The Ultimate Toddler Dental Care Guide

As a parent, you wear a lot of hats: gourmet chef, storyteller extraordinaire, piggyback ride giver, homework consultant…and after reading this, you’ll be ready to take on your newest challenge: Dental Hygiene Expert.

But first: the cold, hard facts. Did you know that 10% of two-year-olds already have at least one cavity? And by age three, over a quarter of kids have their first cavity. That number jumps to almost 50% by the age of five. (Learn more about those dreaded cavities.)

So…where do we start?

The answer is your baby’s first teeth – known as primary teeth. Some parents might think cavities in baby teeth are no big deal. They’re going to lose them anyway. But tooth decay in baby teeth can impact permanent teeth.

Primary Teeth – Get Started Early!

While baby teeth may seem like an adorable placeholder for permanent ones, they serve an essential role in keeping a child’s jaw straight and holding space for adult teeth. Primary teeth can help kids learn how to chew, smile, and even talk.

Before baby teeth even appear, it’s a great idea to get in the daily habit of wiping your child’s gums with a soft washcloth. It removes bacteria and starts them off with a regular dental routine. When those first teeth finally pop out, we suggest brushing twice a day for two minutes, using just a tiny bit of fluoride toothpaste — about the size of a grain of rice. And always use an ultra-soft toothbrush. Also…

  • Watch that bottle! Putting a child to bed with a bottle of juice, milk, or formula can quickly lead to tooth decay.
  • Don’t forget the dentist. Your pediatrician will probably check your child’s teeth – and may refer you to a pediatric dentist. But be sure to schedule that first dental checkup before your child’s first birthday – or after the first baby tooth has arrived.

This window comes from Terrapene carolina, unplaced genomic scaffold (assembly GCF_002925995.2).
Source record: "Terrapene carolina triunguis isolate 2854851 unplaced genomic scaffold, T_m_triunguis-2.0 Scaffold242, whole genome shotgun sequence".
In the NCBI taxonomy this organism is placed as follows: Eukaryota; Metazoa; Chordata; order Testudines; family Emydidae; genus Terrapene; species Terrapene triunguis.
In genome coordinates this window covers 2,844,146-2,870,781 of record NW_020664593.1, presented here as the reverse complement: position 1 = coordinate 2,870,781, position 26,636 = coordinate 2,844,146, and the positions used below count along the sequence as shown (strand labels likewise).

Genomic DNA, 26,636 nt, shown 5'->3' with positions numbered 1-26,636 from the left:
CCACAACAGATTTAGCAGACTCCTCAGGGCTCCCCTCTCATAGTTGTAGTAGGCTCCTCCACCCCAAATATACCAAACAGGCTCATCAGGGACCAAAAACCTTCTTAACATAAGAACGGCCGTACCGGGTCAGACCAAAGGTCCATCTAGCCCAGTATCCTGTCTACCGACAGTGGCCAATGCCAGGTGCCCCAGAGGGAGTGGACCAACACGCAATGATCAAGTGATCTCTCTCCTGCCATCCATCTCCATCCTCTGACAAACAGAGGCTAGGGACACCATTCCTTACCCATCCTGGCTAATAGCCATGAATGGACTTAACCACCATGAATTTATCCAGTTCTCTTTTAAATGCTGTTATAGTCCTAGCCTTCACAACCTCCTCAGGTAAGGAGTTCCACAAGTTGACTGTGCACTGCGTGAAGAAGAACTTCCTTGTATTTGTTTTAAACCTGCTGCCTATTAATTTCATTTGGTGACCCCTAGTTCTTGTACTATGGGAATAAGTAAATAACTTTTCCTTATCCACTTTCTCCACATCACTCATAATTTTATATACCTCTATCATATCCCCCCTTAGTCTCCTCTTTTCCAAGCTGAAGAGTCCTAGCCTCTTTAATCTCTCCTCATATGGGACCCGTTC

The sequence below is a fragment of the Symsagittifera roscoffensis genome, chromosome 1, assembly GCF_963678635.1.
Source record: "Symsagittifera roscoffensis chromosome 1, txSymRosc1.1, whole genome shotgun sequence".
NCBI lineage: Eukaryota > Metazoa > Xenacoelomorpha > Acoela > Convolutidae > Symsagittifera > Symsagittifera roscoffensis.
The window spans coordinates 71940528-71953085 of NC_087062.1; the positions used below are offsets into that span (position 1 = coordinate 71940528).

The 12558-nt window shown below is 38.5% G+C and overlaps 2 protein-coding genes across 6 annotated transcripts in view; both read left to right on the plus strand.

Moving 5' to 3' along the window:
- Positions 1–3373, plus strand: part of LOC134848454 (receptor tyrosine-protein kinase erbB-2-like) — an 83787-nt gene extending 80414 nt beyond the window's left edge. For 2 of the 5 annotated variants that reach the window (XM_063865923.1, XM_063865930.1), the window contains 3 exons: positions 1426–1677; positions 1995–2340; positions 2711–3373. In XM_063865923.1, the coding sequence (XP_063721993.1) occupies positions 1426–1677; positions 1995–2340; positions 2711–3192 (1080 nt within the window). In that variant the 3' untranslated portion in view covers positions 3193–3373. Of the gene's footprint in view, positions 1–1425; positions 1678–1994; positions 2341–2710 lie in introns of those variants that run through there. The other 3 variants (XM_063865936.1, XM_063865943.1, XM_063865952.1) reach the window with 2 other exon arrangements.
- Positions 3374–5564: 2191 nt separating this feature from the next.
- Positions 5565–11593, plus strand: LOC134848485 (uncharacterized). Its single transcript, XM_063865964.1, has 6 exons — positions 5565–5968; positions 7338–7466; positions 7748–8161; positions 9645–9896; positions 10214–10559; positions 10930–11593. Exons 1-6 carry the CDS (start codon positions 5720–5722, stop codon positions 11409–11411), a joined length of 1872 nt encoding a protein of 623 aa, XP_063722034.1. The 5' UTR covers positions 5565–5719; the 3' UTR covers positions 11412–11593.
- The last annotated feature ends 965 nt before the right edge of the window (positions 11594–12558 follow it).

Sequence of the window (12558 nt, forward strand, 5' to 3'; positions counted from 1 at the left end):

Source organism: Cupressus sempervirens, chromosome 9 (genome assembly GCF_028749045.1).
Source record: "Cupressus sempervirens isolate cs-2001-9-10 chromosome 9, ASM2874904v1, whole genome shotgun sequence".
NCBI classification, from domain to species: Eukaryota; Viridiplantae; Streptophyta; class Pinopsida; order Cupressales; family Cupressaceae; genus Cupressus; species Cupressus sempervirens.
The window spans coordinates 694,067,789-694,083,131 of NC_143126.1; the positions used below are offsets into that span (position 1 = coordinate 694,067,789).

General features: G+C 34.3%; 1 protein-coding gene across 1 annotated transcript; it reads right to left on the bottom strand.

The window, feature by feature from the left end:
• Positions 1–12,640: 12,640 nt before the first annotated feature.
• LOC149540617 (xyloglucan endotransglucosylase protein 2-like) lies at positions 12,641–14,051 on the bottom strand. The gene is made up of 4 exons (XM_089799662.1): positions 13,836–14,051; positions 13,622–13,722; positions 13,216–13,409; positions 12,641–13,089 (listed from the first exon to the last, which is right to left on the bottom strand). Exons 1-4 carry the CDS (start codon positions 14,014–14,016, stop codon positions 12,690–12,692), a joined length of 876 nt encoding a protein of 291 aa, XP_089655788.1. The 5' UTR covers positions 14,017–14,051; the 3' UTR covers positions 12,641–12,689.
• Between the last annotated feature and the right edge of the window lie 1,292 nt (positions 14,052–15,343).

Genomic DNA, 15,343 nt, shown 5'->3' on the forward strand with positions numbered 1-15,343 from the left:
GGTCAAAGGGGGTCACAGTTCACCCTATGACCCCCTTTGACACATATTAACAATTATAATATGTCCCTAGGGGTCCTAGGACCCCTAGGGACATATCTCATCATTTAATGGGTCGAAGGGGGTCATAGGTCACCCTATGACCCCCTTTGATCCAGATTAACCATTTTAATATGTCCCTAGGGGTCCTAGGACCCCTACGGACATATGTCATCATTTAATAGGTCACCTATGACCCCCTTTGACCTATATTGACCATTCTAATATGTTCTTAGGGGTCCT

By the age of three, your child should have all 20 primary teeth. Then you have about a three-year delay before visits from the Tooth Fairy start becoming a thing. At this point, your child is learning to brush – and developing dental habits to last a lifetime. Now is where your impact as a dental hygiene expert gets even more prominent. 

The Art of Proper Tooth Brushing (and So Much More)

Make sure your child brushes for at least two minutes twice a day, using a pea-sized dab of fluoride toothpaste. Up and down? Back and forth? Circles? It doesn’t matter. You want to give each tooth a thorough cleaning. Most kids only focus on the front teeth and need help reaching those pesky back teeth. In fact, many will need help brushing their teeth altogether up until the age of 6 or 7, so constant supervision and a lot of parental participation is your best bet.

Need help getting them to brush for the entire two minutes? Set a timer, or better yet, play their favorite song to help keep track of time. (Get more fun brushing ideas!

Now that you’re a dental superstar, you know many moving parts go into creating and nurturing a healthy smile. Things like:

  • Flossing: best to start as soon as your child’s teeth touch.
  • Dental visits: schedule an appointment every six months. The more regular your child’s visits are at an early age, the less stressful future visits will be.
  • Mouthwash: a great addition to the routine, but no gulping down that minty freshness!
  • Sugar: you’ve heard it before, but limit sweets, especially sticky, sugary treats that can get quite attached to your child’s teeth (and turn into little cavity factories)!
  • Outside protection: establish a “no chew” list for your kiddo, metal, and plastic objects for starters. And when it comes to bikes, scooters, and skateboards, always throw on a helmet.

Congrats, you’re now an official Dental Hygiene Expert (feels good, doesn’t it?). Why not join the conversation today by following us on Facebook and Instagram? If you know a child who lost their tooth, have them send the tooth fairy a letter and get an email reply!